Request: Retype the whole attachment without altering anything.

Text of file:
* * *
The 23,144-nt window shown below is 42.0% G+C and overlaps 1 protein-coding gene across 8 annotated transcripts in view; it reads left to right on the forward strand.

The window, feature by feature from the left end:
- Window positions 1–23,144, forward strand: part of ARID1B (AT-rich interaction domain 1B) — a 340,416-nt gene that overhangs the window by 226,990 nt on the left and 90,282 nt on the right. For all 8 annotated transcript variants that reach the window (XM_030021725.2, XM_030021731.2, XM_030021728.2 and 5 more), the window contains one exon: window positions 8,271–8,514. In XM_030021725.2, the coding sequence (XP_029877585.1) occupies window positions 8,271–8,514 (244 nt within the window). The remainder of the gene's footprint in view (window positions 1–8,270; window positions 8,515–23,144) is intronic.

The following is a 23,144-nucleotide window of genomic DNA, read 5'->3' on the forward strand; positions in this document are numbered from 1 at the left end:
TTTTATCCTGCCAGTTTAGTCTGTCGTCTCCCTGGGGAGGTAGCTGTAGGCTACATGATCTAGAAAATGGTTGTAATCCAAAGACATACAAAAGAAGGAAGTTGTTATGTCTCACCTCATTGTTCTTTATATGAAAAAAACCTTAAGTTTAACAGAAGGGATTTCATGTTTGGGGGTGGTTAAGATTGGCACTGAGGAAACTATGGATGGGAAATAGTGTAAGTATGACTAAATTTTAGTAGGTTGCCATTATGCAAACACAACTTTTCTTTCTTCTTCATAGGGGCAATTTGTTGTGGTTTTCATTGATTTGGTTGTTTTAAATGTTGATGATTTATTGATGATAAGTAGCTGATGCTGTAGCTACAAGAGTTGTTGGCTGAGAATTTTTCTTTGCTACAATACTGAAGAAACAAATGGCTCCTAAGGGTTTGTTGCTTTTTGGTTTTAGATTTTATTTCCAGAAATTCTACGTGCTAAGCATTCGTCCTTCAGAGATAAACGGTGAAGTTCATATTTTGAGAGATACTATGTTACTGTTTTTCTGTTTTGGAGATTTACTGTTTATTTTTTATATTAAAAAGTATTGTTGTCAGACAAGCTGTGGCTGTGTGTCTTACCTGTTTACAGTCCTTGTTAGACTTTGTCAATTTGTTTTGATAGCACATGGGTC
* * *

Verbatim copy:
The 23,144-nt window shown below is 42.0% G+C and overlaps 1 protein-coding gene across 8 annotated transcripts in view; it reads left to right on the forward strand.

The window, feature by feature from the left end:
- Window positions 1–23,144, forward strand: part of ARID1B (AT-rich interaction domain 1B) — a 340,416-nt gene that overhangs the window by 226,990 nt on the left and 90,282 nt on the right. For all 8 annotated transcript variants that reach the window (XM_030021725.2, XM_030021731.2, XM_030021728.2 and 5 more), the window contains one exon: window positions 8,271–8,514. In XM_030021725.2, the coding sequence (XP_029877585.1) occupies window positions 8,271–8,514 (244 nt within the window). The remainder of the gene's footprint in view (window positions 1–8,270; window positions 8,515–23,144) is intronic.

The following is a 23,144-nucleotide window of genomic DNA, read 5'->3' on the forward strand; positions in this document are numbered from 1 at the left end:
TTTTATCCTGCCAGTTTAGTCTGTCGTCTCCCTGGGGAGGTAGCTGTAGGCTACATGATCTAGAAAATGGTTGTAATCCAAAGACATACAAAAGAAGGAAGTTGTTATGTCTCACCTCATTGTTCTTTATATGAAAAAAACCTTAAGTTTAACAGAAGGGATTTCATGTTTGGGGGTGGTTAAGATTGGCACTGAGGAAACTATGGATGGGAAATAGTGTAAGTATGACTAAATTTTAGTAGGTTGCCATTATGCAAACACAACTTTTCTTTCTTCTTCATAGGGGCAATTTGTTGTGGTTTTCATTGATTTGGTTGTTTTAAATGTTGATGATTTATTGATGATAAGTAGCTGATGCTGTAGCTACAAGAGTTGTTGGCTGAGAATTTTTCTTTGCTACAATACTGAAGAAACAAATGGCTCCTAAGGGTTTGTTGCTTTTTGGTTTTAGATTTTATTTCCAGAAATTCTACGTGCTAAGCATTCGTCCTTCAGAGATAAACGGTGAAGTTCATATTTTGAGAGATACTATGTTACTGTTTTTCTGTTTTGGAGATTTACTGTTTATTTTTTATATTAAAAAGTATTGTTGTCAGACAAGCTGTGGCTGTGTGTCTTACCTGTTTACAGTCCTTGTTAGACTTTGTCAATTTGTTTTGATAGCACATGGGTC